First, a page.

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Clydesdales/Athenas (200+ lb / 91+ kg) Looking to lose that spare tire? Ideal weight 200+? Frustrated being a large cyclist in a sport geared for the ultra-light? Learn about the bikes and parts that can take the abuse of a heavier cyclist, how to keep your body going while losing the weight, and get support from others who've been successful.

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Old 08-05-09, 08:17 AM   #1
JHZR2
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Knee rotating outward - pain!

Hello,

Im nearly 6ft 5 and about 250. I mountain bike and roadbike. I have a setup with dedicated shoes for each.

On my roadbike particularly (don't know why I don't see it on the MTB, but Ill get to my theory below), I notice that my right knee wants to rotate outward as I go through a pedal stroke. I have look keo pedals which do not allow the required rotation for my foot, and thus, I get a twisting from my knee to my ankle.

It is only my right leg - my left works perfectly. When I stand/walk, my right foot does have a slight outward angle - I suppose like a duck foot, but just slight and only on one side.

My cleats for my road pedals are on good, and straight. My therory is that on my MTB, my SPDs have a slight angle, just due to only being on with two screws, and far less connected than the look cleat. I can see it when hoilding my MTB shoes upside down.

Any suggestions? How would one best deal with a knee that wants to rotate out during a pedal stroke? Obviously what would make sense to me would be to allow my heel to rotate inward slightly, keeping alignment of the foot to the knee - but with size 13 shoes, this doesn't work.

How do you bigger folks deal with knee/hip/foot misalignment? I assume that speedplays with good float may help a fair deal?

Thanks!
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Old 08-05-09, 08:21 AM   #2
Neil_B
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Originally Posted by JHZR2 View Post
Hello,

Im nearly 6ft 5 and about 250. I mountain bike and roadbike. I have a setup with dedicated shoes for each.

On my roadbike particularly (don't know why I don't see it on the MTB, but Ill get to my theory below), I notice that my right knee wants to rotate outward as I go through a pedal stroke. I have look keo pedals which do not allow the required rotation for my foot, and thus, I get a twisting from my knee to my ankle.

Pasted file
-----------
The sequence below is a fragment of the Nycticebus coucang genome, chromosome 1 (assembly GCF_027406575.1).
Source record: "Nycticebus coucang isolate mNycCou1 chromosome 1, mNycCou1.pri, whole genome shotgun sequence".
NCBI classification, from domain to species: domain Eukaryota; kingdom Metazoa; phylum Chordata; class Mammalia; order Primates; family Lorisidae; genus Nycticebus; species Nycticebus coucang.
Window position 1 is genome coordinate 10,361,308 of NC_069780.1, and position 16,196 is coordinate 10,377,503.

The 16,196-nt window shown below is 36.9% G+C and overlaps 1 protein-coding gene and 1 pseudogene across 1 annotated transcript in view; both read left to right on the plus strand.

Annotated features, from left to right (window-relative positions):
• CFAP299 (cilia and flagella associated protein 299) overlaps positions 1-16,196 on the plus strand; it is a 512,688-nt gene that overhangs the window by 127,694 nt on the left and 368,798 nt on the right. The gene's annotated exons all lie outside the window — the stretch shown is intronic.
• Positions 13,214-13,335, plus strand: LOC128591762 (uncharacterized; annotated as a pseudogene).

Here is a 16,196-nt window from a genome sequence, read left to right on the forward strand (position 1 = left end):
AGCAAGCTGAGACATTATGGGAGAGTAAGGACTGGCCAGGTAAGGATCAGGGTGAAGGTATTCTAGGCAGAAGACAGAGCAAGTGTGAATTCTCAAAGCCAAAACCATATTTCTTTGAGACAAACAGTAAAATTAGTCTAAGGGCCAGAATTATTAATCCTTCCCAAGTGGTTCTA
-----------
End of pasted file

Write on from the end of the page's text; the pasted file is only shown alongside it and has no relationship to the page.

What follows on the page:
It is only my right leg - my left works perfectly. When I stand/walk, my right foot does have a slight outward angle - I suppose like a duck foot, but just slight and only on one side.

My cleats for my road pedals are on good, and straight. My therory is that on my MTB, my SPDs have a slight angle, just due to only being on with two screws, and far less connected than the look cleat. I can see it when hoilding my MTB shoes upside down.

Any suggestions? How would one best deal with a knee that wants to rotate out during a pedal stroke? Obviously what would make sense to me would be to allow my heel to rotate inward slightly, keeping alignment of the foot to the knee - but with size 13 shoes, this doesn't work.

How do you bigger folks deal with knee/hip/foot misalignment? I assume that speedplays with good float may help a fair deal?

Thanks!
My guess is you need an extender on the right crank arm, a pedal system with more float, or both. Perhaps the cleat on the right could be angled?
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Old 08-05-09, 01:24 PM   #3
JHZR2
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Is it best to use an extender only if absolutely necessary, i.e. just on one side, or is it better to be "balanced" such that if I do one on the left, I should also do one on the right?
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Old 08-05-09, 04:13 PM   #4
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Why not get pedals that fit your body? Get pedals with a good amount of rotational float. Knee pain can also be caused by seat position problems (but both would likely hurt).
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Old 08-06-09, 08:06 AM   #5
JHZR2
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That is why I am trying speedplay - they ought to provide me optimal rotational float.
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Old 08-06-09, 08:21 AM   #6
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What about concentrating on keeping your upstroke closer to the plane of the top bar? Getting a pedal that allows for bad and inefficient form doesn't seem the ideal solution. Would tak some time and work but much better in the long run.
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Old 08-06-09, 08:55 AM   #7
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Not opposed to that at all, but the question becomes anatomical vs form. Good form is worthless if what is theoretically optimal damages my joints, so they wear faster or make it impossible to keep cycling/running/etc long-term. Applying best form after adjusting to what my anatomy can or cannot do is the key, IMO.

I do agree though, and will review form to ensure that I am not causing issues because of some other reason...
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